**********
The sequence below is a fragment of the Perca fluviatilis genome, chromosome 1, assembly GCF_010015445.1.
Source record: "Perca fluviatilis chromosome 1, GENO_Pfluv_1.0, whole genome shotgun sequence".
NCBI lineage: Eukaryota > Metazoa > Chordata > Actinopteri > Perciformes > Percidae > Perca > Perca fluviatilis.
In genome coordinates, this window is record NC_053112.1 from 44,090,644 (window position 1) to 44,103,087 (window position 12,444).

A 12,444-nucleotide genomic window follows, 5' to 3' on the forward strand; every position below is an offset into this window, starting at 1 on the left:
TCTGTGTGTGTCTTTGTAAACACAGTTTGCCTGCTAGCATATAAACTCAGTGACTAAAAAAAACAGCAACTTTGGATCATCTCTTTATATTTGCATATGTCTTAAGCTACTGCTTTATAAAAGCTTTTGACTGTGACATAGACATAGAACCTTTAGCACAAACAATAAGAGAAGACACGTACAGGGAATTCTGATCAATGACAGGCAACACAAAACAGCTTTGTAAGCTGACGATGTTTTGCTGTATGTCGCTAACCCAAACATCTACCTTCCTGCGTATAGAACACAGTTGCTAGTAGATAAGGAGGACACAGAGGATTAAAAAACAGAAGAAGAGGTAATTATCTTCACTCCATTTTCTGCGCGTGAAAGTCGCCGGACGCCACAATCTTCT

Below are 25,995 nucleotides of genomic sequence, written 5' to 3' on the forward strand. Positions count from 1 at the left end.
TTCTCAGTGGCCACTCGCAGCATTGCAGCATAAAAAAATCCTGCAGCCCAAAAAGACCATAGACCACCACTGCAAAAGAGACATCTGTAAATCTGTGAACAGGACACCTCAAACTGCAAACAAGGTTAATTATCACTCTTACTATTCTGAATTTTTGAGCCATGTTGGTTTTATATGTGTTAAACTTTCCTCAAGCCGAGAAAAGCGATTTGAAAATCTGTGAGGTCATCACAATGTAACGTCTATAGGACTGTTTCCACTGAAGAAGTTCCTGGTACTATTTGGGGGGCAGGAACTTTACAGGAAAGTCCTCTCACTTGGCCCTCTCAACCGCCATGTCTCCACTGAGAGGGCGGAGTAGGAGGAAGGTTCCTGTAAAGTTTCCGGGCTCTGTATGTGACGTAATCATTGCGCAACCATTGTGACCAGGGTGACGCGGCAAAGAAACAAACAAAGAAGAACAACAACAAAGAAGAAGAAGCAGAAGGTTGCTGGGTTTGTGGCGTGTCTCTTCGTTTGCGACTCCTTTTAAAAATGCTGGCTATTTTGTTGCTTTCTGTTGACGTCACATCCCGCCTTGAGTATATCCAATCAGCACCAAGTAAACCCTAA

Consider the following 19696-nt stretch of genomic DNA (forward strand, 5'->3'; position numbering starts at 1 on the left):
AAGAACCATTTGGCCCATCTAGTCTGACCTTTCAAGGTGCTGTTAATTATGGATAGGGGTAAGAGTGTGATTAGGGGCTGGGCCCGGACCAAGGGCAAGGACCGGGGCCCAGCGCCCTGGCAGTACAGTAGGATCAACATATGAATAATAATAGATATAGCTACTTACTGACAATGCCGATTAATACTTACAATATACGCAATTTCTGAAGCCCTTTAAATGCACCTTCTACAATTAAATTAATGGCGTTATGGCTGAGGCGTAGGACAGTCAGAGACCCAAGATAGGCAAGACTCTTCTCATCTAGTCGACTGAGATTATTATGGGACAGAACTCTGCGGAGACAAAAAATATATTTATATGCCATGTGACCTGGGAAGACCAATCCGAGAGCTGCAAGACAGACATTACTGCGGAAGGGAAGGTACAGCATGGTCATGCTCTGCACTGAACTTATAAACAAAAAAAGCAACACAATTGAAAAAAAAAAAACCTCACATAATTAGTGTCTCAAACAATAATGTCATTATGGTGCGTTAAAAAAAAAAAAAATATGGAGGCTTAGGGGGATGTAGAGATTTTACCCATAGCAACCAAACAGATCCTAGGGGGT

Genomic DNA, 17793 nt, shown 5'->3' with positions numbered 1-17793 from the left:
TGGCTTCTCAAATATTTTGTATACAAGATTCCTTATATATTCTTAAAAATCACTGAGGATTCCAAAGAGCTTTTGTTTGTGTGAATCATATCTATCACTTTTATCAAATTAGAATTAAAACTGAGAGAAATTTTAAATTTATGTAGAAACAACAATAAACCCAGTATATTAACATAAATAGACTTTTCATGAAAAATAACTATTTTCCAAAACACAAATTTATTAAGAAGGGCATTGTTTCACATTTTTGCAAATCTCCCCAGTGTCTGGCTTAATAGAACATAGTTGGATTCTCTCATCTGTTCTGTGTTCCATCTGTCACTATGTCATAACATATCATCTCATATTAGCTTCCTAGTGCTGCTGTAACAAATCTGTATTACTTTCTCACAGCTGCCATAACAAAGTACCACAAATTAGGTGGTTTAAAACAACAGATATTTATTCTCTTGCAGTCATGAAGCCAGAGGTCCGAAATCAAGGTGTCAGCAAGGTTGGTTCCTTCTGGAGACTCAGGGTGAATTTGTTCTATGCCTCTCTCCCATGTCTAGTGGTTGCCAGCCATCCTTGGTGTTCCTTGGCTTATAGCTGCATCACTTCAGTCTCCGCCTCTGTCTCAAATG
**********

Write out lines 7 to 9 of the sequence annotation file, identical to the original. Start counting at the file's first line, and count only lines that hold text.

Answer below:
Below are 25,995 nucleotides of genomic sequence, written 5' to 3' on the forward strand. Positions count from 1 at the left end.
TTCTCAGTGGCCACTCGCAGCATTGCAGCATAAAAAAATCCTGCAGCCCAAAAAGACCATAGACCACCACTGCAAAAGAGACATCTGTAAATCTGTGAACAGGACACCTCAAACTGCAAACAAGGTTAATTATCACTCTTACTATTCTGAATTTTTGAGCCATGTTGGTTTTATATGTGTTAAACTTTCCTCAAGCCGAGAAAAGCGATTTGAAAATCTGTGAGGTCATCACAATGTAACGTCTATAGGACTGTTTCCACTGAAGAAGTTCCTGGTACTATTTGGGGGGCAGGAACTTTACAGGAAAGTCCTCTCACTTGGCCCTCTCAACCGCCATGTCTCCACTGAGAGGGCGGAGTAGGAGGAAGGTTCCTGTAAAGTTTCCGGGCTCTGTATGTGACGTAATCATTGCGCAACCATTGTGACCAGGGTGACGCGGCAAAGAAACAAACAAAGAAGAACAACAACAAAGAAGAAGAAGCAGAAGGTTGCTGGGTTTGTGGCGTGTCTCTTCGTTTGCGACTCCTTTTAAAAATGCTGGCTATTTTGTTGCTTTCTGTTGACGTCACATCCCGCCTTGAGTATATCCAATCAGCACCAAGTAAACCCTAA

Consider the following 19696-nt stretch of genomic DNA (forward strand, 5'->3'; position numbering starts at 1 on the left):